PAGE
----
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Tag: belarus

A guideline to Belarusian repressive methods. Dealing with structural roots of dissent

The 2020 mass protests took place thanks to a vibrant private sector that produced a highly-skilled, well-paid urban class not tied to Lukashenka’s social contract. Lukashenka response can be seen partly in his Soviet upbringing and political career which produced a worldview not devoid of class-based categories. Thus, he attacked the means that sustain the existence of the opposition, with an approach reminiscent of Stalin’s policies towards kulaks.

September 28, 2021 - German Carboni

The Titanic is sinking. Is this the end of the Putin-Lukashenka tandem?

The relationship between the two longest-serving European presidents has always been riddled with not-so-inconspicuous power-wrestling, wrapped in a narrative of brotherhood and sprinkled with cosy photo-ops. Up until recently, both leaders enjoyed relative stability on their own political turf, allowing them to manage their bilateral relations from positions of strength.

September 22, 2021 - Agnieszka Widłaszewska

Issue 5/2021: Belarusians. One year in protest

Now available! Issue 5/2021 of New Eastern Europe. This special issue aims to honour the plight of Belarusians whose democratic choice made in August 2020 was shamelessly snubbed by Alyaksandr Lukashenka.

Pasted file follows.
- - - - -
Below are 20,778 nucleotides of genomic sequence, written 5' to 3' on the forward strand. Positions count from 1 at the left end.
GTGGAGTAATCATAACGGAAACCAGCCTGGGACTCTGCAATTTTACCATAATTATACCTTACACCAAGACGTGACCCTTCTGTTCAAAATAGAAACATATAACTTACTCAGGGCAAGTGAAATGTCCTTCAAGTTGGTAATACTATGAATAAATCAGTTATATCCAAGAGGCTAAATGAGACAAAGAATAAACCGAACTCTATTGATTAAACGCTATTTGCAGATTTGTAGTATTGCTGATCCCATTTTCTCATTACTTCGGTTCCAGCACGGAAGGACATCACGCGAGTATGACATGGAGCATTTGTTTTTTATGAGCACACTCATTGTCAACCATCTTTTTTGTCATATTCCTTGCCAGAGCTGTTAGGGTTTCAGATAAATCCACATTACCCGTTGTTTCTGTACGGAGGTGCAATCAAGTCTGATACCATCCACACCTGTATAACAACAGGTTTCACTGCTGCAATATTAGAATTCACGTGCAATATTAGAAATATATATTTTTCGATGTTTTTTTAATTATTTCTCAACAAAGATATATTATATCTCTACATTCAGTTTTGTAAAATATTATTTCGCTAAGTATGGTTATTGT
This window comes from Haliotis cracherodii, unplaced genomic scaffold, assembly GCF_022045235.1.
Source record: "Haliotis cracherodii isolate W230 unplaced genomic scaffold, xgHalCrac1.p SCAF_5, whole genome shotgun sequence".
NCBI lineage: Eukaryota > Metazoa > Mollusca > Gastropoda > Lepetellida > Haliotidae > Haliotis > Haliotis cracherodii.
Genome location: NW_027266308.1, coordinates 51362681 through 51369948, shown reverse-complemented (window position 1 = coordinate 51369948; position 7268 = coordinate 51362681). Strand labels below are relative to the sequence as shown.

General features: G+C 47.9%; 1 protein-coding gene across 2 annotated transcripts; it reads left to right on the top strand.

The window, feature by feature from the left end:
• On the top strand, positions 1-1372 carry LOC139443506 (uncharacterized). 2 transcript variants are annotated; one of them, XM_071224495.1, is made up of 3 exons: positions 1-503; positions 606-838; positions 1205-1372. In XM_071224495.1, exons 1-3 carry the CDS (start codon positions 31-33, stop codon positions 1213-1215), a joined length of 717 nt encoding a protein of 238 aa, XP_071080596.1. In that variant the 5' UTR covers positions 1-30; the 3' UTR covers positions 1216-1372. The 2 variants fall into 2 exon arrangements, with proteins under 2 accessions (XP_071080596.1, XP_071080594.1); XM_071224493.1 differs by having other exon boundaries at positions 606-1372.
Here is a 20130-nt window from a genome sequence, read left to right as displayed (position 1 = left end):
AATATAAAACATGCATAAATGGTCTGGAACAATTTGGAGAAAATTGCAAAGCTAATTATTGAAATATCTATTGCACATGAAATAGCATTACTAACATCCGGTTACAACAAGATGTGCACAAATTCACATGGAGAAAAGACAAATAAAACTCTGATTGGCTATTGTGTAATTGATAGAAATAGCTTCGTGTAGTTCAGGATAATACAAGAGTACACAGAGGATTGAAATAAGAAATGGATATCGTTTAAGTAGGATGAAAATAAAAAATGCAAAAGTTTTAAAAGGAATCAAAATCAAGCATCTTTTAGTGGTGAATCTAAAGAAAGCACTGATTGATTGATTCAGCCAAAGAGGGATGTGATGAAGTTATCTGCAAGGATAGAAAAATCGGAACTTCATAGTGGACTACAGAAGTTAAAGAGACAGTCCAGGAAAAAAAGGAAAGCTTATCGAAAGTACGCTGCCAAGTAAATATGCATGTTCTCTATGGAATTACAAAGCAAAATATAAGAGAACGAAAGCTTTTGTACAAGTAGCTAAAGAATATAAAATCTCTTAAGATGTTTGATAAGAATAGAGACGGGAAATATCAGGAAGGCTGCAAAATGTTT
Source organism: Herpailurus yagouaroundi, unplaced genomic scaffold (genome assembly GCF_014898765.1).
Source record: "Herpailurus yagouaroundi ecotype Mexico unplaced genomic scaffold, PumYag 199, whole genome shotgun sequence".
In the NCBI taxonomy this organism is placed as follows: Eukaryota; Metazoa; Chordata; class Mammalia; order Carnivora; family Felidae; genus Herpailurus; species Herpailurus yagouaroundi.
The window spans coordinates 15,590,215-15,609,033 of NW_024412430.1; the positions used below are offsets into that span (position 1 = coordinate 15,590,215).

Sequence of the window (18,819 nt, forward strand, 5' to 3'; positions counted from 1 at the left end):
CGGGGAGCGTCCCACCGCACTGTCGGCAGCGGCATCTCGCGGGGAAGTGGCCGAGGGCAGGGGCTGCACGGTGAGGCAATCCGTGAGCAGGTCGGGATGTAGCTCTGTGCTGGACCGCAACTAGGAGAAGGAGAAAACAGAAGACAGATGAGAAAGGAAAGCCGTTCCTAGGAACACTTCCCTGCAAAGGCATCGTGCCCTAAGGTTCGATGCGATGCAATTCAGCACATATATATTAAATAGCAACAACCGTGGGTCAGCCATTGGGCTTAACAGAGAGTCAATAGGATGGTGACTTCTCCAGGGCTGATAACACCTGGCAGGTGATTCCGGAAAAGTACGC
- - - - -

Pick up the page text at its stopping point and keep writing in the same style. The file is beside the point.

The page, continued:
September 13, 2021 - New Eastern Europe

It is our duty to bring our fight to a victorious end

An interview with Sviatlana Tsikhanouskaya, leader of democratic Belarus. Interviewer: Paulina Siegień

PAULINA SIEGIEŃ: Your life has dramatically changed over the last year. These changes took place even earlier when your husband, Siarhei Tsikhanouski, decided he would run for president. We all know what took place afterwards. What was the most important lesson that you have learnt as a result of all that has happened?

SVIATLANA TSIKHANOUSKAYA: My life has been in constant change for over the last year and a half. At first, Siarhei decided to run for president, then he was arrested so that he could not submit necessary documents to register with the election committee, which included collecting signatures for his candidacy. My husband gave me these documents along with the power of attorney in case something happened. Nevertheless, the Belarusian election commission did not accept these documents from me and challenged my power of attorney, saying that the candidate must come and sign in person. That is why on the following day, I decided to submit these documents myself, meaning, on my own behalf.

September 12, 2021 - Paulina Siegień Sviatlana Tsikhanouskaya

One year on. What has changed in Belarus?

The 2020 elections took place in the middle of a pandemic, dismissed by the president as a "psychosis". They were the first elections to be contested by other sectors of the Belarusian elite. Since that day, the situation has changed. Over 38,000 people have been arrested, and over 500 have been declared political prisoners. Peaceful protesters, peaking in numbers at around 250,000 in Minsk but significant in all cities, have been arrested, tortured and in several cases, murdered. What comes next remains an open question.